Seven months after graduating from Virginia Peninsula Community College’s mechatronics program, Zach Tilley was on campus helping his employer recruit more talent.
Muhlbauer is an international company involved in the production of passports, personalization of cards, and radio frequency identification (RFID). He was hired as a field service engineer with the company in May 2022, one month before graduating from VPCC’s mechatronics program.
“All the classes I took here worked well (with what he’s doing now),” said Tilley, who repairs and installs equipment, and helps with production.
He enjoys seeing the manufacturing process that goes into everyday products.
“For instance, your credit cards,” he said. “They seem simple, but it actually goes through a tremendous amount of manufacturing that we don’t ever see.”
Shortly after being hired, he spent 14 weeks in Slovakia for training. It was an experience he’ll never forget, and he’s in regular contact with friends he made there. On Jan. 30, he’s off to Germany for repairs and installations, and to help with production problems.
What does he like most about his job?
“Seeing what we’re doing and what we’re working for in the future,” he said.
Keyonna Stewart, an HR administrator for Muhlbauer, also was on hand for the 20-minute presentation to a dozen VPCC students. She said, at this time, the College is the only school the company visits. They were at VPCC in the spring of last year, too. Her supervisor thought it would be a good place to find talent.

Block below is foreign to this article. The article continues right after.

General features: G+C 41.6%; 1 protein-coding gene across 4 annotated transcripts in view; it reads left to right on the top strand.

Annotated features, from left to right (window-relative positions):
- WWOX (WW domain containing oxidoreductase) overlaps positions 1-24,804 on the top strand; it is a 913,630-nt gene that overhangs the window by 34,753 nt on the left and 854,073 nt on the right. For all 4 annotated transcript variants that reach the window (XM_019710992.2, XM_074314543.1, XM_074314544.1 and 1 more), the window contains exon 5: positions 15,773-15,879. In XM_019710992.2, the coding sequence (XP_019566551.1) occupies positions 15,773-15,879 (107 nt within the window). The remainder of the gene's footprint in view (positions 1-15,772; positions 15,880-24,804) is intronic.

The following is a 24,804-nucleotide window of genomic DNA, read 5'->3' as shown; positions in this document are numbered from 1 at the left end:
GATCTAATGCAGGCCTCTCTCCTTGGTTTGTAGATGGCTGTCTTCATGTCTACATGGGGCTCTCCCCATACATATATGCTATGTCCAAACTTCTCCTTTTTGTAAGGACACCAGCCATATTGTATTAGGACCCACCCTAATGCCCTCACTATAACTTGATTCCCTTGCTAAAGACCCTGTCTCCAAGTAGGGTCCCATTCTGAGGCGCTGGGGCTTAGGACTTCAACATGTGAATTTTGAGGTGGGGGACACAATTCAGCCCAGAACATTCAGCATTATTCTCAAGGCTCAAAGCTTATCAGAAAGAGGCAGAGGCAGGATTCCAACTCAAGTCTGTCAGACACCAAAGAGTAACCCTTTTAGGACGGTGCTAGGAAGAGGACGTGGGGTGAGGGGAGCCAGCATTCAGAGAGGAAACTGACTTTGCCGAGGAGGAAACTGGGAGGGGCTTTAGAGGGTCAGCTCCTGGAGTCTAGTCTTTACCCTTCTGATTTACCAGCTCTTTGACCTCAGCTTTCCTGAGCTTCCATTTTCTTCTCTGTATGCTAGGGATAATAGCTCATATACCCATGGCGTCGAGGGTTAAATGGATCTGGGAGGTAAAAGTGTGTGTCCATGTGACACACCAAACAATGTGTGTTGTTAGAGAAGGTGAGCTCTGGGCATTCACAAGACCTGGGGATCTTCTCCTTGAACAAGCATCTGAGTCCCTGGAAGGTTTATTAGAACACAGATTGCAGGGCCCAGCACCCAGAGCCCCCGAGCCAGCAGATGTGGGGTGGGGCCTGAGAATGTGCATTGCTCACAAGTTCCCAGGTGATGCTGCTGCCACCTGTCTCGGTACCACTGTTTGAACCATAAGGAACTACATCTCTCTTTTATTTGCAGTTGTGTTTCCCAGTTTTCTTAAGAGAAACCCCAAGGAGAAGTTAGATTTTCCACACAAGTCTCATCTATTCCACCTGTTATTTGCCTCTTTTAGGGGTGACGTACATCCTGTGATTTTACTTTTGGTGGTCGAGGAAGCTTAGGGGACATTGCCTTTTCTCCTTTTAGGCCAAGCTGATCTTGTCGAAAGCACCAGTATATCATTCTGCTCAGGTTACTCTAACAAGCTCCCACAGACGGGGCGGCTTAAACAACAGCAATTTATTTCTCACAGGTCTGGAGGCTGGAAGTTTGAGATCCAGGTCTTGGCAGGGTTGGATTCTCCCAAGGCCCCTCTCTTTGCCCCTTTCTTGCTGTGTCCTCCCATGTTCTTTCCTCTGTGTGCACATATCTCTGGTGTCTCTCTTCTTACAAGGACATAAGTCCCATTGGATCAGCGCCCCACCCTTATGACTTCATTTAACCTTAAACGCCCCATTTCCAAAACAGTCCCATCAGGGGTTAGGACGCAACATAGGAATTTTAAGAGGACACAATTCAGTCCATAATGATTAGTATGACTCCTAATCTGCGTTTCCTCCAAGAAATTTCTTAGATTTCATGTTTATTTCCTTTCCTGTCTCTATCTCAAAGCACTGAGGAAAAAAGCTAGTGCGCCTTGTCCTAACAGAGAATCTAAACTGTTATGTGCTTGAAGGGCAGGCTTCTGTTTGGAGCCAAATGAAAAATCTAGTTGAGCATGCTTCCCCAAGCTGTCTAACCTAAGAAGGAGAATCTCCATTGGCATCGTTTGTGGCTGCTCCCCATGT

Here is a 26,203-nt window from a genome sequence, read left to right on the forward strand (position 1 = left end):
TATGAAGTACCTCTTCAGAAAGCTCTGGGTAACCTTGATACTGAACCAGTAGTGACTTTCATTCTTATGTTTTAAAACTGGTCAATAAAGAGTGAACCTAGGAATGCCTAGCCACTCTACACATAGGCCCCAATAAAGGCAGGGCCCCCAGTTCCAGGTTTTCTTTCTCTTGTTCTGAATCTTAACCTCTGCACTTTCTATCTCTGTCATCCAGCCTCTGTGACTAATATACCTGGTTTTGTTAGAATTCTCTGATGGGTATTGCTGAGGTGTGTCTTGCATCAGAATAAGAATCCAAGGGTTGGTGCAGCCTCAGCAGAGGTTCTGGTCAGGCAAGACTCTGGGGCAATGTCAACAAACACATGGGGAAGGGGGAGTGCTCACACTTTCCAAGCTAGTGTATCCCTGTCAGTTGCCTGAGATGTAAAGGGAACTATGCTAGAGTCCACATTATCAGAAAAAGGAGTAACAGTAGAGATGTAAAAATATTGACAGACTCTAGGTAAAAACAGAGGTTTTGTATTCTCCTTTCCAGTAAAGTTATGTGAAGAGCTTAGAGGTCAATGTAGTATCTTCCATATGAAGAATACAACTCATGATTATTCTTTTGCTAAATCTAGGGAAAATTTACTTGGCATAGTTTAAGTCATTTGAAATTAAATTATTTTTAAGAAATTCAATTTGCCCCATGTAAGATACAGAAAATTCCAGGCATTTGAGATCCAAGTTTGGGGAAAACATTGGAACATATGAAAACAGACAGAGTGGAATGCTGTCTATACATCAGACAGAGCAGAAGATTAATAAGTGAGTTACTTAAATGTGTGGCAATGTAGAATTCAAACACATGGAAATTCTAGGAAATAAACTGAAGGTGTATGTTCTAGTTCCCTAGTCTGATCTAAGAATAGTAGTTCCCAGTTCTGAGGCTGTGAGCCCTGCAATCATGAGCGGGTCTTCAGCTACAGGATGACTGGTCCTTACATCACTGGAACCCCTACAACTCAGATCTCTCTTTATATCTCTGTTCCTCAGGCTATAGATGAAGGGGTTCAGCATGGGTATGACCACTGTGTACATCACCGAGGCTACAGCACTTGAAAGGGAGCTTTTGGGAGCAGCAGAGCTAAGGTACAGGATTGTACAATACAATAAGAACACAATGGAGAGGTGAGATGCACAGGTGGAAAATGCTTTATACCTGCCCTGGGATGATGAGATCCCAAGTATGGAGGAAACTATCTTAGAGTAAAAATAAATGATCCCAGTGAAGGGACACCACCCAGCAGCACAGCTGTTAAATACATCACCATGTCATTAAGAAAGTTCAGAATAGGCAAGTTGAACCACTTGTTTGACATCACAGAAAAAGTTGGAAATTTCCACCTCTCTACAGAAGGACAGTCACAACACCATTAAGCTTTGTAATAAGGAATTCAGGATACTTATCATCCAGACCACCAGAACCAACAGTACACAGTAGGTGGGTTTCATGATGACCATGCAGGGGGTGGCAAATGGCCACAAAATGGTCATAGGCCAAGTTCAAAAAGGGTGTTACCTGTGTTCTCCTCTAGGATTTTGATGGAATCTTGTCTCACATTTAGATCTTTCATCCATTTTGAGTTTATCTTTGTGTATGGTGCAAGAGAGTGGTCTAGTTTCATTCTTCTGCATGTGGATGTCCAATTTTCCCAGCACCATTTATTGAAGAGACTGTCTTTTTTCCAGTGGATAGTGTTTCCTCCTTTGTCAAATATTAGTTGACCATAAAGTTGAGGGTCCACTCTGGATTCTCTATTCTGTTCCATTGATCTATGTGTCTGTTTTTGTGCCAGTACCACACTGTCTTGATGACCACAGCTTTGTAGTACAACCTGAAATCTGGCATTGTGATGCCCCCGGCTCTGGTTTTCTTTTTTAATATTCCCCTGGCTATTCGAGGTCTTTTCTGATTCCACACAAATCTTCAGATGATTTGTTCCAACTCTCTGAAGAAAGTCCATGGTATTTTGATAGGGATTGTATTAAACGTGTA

“We were trying to initiate, originally, an intern-type of program, so she came here with that in mind,” Stewart said. “Now, it’s like let’s just get our mechatronics students here.”
The company’s Newport News location, near Fort Eustis, is looking to fill 10 positions. However, Muhlbauer has openings at its New Mexico, Colorado and Oregon locations. With the company opening a new assembly plant, it is looking to hire 100 people by the end of the year.
The first thing she looks for on a resume is a mechatronics degree, certificate or experience. Or any type of hands-on mechanical experience Muhlbauer employees use in the field.
“There aren’t tons of people with mechatronics experience,” she said.
Rich Wilcox, head of the College’s mechatronics program, noted Muhlbauer uses mostly Festo equipment in its manufacturing processes, the same equipment students use for hands-on labs and projects. They need to be familiar with Festo equipment to earn certification.
“It was really reassuring when they said everything we taught in mechatronics aligned with what they needed,” he said.
Mechatronics is a type of engineering that combines designing, manufacturing and maintaining products that have mechanical and electronic components.
For more information on the College’s mechatronics program, go to https://www.vpcc.edu/programs/programs-of-study/programs/Mechatronics-Technology-Certificate.html.